What are the Available HIV tests?
What are the various HIV tests available?
Many different strategies are used to detect HIV in the blood. The following from blood can be used to detect HIV infection –
- Antibodies in the blood to HIV virus: Antibodies are those chemical substances produced in the body to fight a germ/infection. It takes about 1-3 months for the body to be able to produce these antibodies when infected with the HIV virus. So, these tests will not be positive for before 1 month of exposure and may be falsely negative till up to 3 months. These are the most commonly used tests to diagnose HIV infection. They are recommended to be taken after 6 weeks of exposure. Western blot is also an antibody-based test which is used to confirm the diagnosis of HIV infection when in doubt.
- The viral proteins or antigens: Antigens are those foreign substances belonging to viruses or germs which induce production of antibody in the body. Example: p24 protein antigen of the HIV virus. After the HIV infection it takes about 2 weeks to 1 month for the p24 antigen to be released in the blood. So, any tests before this time will not be positive. These antigens also disappear 2-3 months after infection. So, if a test for p24 is performed after 2-3 months, these may also be negative. This is not a commonly used test on its own. It is commonly combined with the antibody detection tests so that the infection can be detected both early and late during infection.
- The viral genetic material: This involved detecting the RNA or DNA of the HIV virus. The Viral RNA can be detected as early as 3 days but usually between 7-14 days. This is not routinely used for diagnosis of HIV due to many reasons including cost, time and complexity.
What is the benefit of an HIV test?
Knowing your HIV status can have 2 important benefits.
- If you learn that you are HIV positive, you can take steps before symptoms appear to access treatment, care and support, thereby potentially prolonging your life and preventing health complications for many years.
- If you know that you are infected, you can take precautions to prevent the spread of HIV to others.
How frequent is frequent?
This depends on a lot of factors including your number of partners, your frequency of sex, your use of condoms or PrEP, your use of injectable drugs, your contact with commercial sex workers etc.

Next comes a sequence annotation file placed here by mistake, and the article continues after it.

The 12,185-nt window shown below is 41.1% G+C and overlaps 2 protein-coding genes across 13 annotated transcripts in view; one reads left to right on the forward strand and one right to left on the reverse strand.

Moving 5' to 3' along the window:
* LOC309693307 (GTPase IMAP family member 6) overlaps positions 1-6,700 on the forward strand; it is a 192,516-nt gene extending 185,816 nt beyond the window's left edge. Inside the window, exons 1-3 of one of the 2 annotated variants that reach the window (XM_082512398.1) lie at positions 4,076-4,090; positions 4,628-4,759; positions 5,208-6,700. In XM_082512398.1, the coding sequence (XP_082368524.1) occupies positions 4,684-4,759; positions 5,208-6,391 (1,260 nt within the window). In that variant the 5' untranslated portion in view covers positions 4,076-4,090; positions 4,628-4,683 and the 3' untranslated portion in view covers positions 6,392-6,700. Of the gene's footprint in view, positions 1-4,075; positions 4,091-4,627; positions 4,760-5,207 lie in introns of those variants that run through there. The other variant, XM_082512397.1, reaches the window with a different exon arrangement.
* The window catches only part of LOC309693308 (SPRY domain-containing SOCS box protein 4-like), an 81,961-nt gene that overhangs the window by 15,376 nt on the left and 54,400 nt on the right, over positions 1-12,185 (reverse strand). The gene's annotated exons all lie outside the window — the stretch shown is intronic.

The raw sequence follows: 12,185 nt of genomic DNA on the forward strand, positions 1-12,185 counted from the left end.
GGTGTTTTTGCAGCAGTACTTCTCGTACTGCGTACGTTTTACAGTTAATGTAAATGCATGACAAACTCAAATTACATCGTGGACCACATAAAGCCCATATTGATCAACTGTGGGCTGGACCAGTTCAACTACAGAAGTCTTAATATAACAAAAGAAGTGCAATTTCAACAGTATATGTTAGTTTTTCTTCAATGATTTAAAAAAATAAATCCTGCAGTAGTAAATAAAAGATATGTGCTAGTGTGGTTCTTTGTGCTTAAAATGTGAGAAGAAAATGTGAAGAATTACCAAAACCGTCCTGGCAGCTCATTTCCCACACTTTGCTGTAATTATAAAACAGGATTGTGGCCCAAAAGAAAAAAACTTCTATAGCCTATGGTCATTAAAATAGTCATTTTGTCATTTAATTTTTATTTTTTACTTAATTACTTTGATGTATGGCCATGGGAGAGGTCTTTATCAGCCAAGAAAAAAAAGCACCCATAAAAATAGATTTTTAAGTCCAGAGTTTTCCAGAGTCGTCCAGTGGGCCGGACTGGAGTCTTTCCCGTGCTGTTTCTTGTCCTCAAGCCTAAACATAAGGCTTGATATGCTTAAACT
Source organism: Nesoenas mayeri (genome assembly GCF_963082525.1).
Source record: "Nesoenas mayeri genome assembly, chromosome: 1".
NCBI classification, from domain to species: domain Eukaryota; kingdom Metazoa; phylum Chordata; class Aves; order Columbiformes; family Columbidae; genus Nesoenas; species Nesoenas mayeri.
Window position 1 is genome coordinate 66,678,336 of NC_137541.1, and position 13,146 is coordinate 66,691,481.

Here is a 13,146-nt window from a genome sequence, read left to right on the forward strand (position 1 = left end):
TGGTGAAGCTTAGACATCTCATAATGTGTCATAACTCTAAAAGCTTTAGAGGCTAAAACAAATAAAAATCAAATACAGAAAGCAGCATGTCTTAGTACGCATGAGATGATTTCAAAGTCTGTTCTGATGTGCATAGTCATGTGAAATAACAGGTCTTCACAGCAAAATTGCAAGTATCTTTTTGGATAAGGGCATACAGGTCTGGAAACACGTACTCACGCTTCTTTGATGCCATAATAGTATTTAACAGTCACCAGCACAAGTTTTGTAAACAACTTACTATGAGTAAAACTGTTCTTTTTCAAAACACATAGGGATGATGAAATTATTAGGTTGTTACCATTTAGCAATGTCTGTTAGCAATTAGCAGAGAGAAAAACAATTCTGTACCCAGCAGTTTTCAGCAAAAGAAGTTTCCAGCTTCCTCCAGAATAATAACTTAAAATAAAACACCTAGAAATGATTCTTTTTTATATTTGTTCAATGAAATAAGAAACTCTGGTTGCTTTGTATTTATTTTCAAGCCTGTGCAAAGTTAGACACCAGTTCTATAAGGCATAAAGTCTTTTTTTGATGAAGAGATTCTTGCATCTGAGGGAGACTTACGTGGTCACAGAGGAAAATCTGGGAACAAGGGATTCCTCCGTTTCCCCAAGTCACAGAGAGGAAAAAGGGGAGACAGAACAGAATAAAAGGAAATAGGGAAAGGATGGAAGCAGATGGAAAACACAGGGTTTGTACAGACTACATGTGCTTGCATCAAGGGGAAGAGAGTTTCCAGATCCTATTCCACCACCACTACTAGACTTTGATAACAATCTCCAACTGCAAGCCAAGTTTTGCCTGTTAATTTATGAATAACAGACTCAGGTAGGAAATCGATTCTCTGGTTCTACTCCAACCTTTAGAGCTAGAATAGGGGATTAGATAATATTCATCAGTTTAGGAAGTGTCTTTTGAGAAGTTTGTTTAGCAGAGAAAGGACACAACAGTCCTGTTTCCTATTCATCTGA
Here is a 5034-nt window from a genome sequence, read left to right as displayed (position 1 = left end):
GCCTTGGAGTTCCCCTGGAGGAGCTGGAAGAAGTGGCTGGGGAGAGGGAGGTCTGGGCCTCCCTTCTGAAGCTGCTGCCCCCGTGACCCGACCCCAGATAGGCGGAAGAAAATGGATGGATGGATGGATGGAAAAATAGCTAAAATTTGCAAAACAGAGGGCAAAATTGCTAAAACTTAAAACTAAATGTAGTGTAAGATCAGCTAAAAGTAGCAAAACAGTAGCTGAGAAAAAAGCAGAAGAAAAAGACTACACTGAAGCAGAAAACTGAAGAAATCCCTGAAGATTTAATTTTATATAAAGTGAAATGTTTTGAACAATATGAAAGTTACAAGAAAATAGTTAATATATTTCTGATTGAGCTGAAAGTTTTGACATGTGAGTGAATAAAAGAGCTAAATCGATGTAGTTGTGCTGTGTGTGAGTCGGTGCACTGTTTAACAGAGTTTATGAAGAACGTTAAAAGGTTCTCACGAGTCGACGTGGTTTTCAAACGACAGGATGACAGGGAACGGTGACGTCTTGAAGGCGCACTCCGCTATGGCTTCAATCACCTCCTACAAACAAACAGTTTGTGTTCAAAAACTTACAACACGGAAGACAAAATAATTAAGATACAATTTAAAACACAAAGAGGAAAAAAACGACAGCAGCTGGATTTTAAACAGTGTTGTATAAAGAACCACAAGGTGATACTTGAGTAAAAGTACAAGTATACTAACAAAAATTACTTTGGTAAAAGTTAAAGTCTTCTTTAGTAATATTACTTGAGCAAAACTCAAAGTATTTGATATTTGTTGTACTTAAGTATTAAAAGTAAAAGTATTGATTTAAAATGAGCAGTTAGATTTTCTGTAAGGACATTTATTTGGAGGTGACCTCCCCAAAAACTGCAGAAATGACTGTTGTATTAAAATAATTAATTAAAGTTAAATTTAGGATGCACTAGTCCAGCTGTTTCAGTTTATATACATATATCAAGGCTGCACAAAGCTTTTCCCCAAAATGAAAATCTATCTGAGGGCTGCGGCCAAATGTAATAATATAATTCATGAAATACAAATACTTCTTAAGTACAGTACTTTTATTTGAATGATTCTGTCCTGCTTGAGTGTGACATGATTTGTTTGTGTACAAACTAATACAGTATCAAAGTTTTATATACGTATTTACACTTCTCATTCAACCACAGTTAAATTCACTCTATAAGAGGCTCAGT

There is no one size fits all approach here. A schedule can be worked out by your doctor after knowing your lifestyle. Be honest with your doctor about your sexual practices otherwise he/she will not be able to help you.
A rough guide for the testing is –
- A screening test for HIV every 6 months to 1 year.
- Once a year tests which screen for Syphilis, Chlamydia and Gonorrhea. These can be more frequent, like once in 3-6 months, if you are sexually more active and often have unprotected sex or involve in other high-risk activity.
How long after a possible exposure should I be tested for HIV?
The time it takes for a person who has been infected with HIV to seroconvert (test positive) for HIV antibodies is commonly called the “Window Period.”
The California Office of AIDS, published in 1998, says about the window period: “When a person is infected with the HIV virus, statistics show that 95-97% (perhaps higher) of all infected individuals develop antibodies within 12 weeks (3-months).”
The National CDC has said that in some rare cases, it may take up to six months for one to seroconvert (test positive). At this point the results would be 99.9% accurate.
* What does this mean for you?
The three-month window period is normal for approximately 95% of the population. If you feel any anxiety about relying on the 3-month result, by all means you should have another test at 6 months. (Source: San Francisco AIDS Foundation)
What does undetectable mean?
Undetectable is a stage one arrives at during the treatment where the viral copies are so few in the blood that common tests cannot pick up the virus. This stage can be reached when one is very regular with the treatment for at least 6 months. The viral copies are usually less than 50 per millilitre when one is said undetectable.
There are a lot of advantages of being undetectable-
- Since the level of circulating virus is very low in the blood the body is prevented from the harm HIV is causing. This means longer, healthier and near normal life.
- By being undetectable, there is very little chance of spreading HIV to your sexual partners through sex.
What undetectable does not mean is that-
- It is not a cure from HIV. HIV is still in the body. HIV tests are still positive, and ART must be continued for life time. But by continued ART, you can maintain the undetectable status.
- It is not a permanent status. Viral loads can fluctuate based on many factors and one needs to be regular in getting his viral loads checked (like every 3-6 months).
- It does not mean one can have sex without condoms. Because the viral loads can fluctuate and there is a risk of other STDs when condoms are not used.